New wind farm in Lee CountyNew wind farm in Lee County

The following is from an interview with Dennis Noon, senior on-site manager for Navitas Energy, builder of the wind farm

There’s a new wind farm being built in rural Lee County just west of Paw Paw. It consists of 63 towers spread over a total of 2600 acres. Less than one-quarter acre is used for each unit, including pad and crane; the total acreage consumed for the entire farm, including roads, is 130 of the 2,600 acres. This leaves the remaining 2,470 acres for farm land. Each tower is 207 feet from the ground to the center of the rotor . Each blade has a radius of 81’.

Tower stability is addressed by means of a 40 feet x 40 feet x 8.5 feet deep reinforced concrete pad, weighing over 1 million pounds and composed of 300 cubic yards of concrete.

Some of the towers are closer together than those in older installations, due to improved technology. Even so, the minimum distance between towers must be at least four blade diameters. Some units are in straight lines along ridges; some are more scattered. Siting is determined by topography to take maximum advantage of wind flow.

Each of the units produces 800 kilowatts (kW). The output of the entire farm is expected to be 54 megawatts (MW), enough to provide electricity to 12,500 average homes.

Electricity is produced by winds ranging from as little as 5 mph through 27 mph. In each machine, an on-board computer, driven by an anemometer, controls the pitch of the blades, a weather station controls orientation, and a computer maintains rotational speeds of 26 to 28 rpm. The nearly constant speed drives the gear mechanism; step-up gears drive the 800 kW generator. At the base of each tower, a transformer steps constantly maintained 690 volts (3 phase)* up to 34,500 volts to be collected at the substation which will soon be built east of the farm. At the substation, voltage is stepped up to 138,000 volts (3 phase)*, which is the acceptable power for ComEd. All electricity produced is alternating current.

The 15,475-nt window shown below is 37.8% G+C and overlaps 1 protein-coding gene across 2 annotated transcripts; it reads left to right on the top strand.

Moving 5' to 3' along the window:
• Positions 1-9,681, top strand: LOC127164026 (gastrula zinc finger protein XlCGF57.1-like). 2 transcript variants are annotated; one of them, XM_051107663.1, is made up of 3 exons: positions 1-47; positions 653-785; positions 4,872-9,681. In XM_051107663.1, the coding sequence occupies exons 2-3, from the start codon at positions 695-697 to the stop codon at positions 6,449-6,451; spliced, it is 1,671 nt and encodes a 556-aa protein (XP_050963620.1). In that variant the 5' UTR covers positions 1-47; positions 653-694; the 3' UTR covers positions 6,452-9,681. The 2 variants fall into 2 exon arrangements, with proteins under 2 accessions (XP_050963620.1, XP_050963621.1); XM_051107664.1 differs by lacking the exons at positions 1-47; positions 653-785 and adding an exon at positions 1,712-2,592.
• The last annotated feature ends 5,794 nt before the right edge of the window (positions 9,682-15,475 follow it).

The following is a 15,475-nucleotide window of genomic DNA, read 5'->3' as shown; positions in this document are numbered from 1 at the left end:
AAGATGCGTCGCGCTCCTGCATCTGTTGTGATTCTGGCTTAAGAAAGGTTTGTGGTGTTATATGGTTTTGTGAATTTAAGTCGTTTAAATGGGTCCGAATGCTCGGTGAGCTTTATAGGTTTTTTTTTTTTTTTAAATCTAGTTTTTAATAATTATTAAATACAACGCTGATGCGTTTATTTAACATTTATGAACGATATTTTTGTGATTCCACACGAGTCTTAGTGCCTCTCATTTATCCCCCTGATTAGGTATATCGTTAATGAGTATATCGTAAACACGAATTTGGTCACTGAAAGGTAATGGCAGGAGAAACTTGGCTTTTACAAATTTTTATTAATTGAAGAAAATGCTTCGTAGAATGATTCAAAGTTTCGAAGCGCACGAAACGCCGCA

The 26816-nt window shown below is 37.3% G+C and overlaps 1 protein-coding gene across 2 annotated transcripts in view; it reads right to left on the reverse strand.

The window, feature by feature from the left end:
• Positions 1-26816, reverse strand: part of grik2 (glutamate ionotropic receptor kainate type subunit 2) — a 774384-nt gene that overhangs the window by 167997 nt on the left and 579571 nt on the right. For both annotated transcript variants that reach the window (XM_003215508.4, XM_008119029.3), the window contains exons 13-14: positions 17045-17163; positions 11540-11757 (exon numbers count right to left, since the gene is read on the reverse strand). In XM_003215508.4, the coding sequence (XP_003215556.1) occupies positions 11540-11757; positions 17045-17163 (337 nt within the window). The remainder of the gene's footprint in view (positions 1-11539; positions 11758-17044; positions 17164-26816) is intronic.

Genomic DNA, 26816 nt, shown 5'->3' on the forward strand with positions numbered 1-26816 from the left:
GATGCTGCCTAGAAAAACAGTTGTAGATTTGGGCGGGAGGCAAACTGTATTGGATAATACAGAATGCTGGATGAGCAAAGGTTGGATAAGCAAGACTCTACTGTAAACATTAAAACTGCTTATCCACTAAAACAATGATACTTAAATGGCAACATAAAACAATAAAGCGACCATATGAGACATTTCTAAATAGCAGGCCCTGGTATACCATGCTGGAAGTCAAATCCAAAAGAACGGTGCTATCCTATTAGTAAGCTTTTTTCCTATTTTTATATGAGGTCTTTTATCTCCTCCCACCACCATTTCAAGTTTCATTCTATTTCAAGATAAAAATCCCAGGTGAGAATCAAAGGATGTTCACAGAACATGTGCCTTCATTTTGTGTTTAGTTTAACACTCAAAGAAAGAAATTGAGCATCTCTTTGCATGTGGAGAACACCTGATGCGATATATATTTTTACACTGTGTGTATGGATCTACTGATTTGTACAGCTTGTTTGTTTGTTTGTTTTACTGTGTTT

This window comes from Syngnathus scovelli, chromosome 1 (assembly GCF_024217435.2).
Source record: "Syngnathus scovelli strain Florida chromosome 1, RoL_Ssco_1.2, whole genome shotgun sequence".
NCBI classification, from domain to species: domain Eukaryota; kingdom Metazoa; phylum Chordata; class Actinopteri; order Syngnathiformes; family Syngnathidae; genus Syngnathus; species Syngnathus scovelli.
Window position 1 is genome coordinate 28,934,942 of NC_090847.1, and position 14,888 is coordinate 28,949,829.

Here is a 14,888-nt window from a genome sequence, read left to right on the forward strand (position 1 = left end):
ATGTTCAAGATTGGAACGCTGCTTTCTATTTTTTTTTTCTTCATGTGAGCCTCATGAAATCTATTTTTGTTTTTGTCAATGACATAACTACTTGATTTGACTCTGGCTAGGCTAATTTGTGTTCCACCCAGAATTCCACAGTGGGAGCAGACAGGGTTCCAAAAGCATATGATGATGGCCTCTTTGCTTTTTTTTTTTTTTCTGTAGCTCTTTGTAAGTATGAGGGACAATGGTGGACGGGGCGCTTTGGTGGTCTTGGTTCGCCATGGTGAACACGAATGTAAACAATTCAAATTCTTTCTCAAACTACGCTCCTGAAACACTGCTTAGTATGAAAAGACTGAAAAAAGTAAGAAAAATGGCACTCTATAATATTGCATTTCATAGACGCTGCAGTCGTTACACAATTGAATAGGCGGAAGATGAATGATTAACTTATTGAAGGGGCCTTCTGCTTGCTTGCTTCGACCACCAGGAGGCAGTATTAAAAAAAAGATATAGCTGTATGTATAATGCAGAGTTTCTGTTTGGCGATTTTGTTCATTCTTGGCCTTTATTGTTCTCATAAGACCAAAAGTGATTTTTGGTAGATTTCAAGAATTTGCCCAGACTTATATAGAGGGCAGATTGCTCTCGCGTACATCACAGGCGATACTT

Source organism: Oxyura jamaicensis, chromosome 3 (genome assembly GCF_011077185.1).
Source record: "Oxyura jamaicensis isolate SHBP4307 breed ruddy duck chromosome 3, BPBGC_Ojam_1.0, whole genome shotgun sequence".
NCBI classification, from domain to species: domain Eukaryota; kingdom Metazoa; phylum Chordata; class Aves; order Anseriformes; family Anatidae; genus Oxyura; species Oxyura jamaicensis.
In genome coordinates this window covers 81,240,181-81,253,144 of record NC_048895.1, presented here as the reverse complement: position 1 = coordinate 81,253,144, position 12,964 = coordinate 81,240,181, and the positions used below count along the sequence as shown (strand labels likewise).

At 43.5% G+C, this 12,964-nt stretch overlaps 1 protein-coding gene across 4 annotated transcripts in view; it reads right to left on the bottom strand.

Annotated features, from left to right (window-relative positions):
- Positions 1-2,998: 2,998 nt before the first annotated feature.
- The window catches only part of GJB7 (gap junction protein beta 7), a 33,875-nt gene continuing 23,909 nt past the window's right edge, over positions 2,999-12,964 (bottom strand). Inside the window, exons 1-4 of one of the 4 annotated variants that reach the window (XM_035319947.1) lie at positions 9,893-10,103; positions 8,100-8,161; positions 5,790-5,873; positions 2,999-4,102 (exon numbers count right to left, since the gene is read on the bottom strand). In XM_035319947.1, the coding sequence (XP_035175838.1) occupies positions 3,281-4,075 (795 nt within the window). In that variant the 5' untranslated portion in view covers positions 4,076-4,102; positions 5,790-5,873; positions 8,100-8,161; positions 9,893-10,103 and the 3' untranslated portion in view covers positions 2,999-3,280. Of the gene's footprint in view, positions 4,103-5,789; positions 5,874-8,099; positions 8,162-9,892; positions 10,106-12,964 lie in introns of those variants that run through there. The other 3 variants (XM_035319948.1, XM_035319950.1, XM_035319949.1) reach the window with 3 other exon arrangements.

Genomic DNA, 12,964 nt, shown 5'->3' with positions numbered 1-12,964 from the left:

The blades are very quiet. Reportedly, the sound they make is no more than the sound of the wind itself blowing past a person’s ears.

According to Noon, ice throw is another non-concern. The blades are hand polished and coated with a polymer so that “not even dirt will adhere to them.” Ice falling on the blades would immediately slide off. In addition to not collecting ice, the highly polished blades are bird friendly. As they turn, they create an air cushion that gently pushes aside any bird near them. The towers also are smooth and polished, affording no place for birds to nest or even roost.

Jobs in concrete working, carpentry, land work, and engineering have been created locally. Navitas’ policy is to employ local union help in all of their construction projects.

Routine maintenance is expected. Soon after the units are in operation, Navitas crews will change oil, run correlations on production, and assure that there is no unwanted vibration. Every six months, preventive maintenance will be performed.

Ground control will be monitored by fiber optics. Computer communications systems complete with on-board computers will adjust blade pitch and flow of electricity throughout the system. If necessary, the computer system can be manually overridden.

Taxes will benefit the rural area, and be especially helpful to the school system.

Navitas held preliminary public information meetings and will continue to hold them as work progresses on the wind farm and as electricity begins to flow.

* Technically written VAC (3ø)

Next time: Public impressions of the new wind farm.

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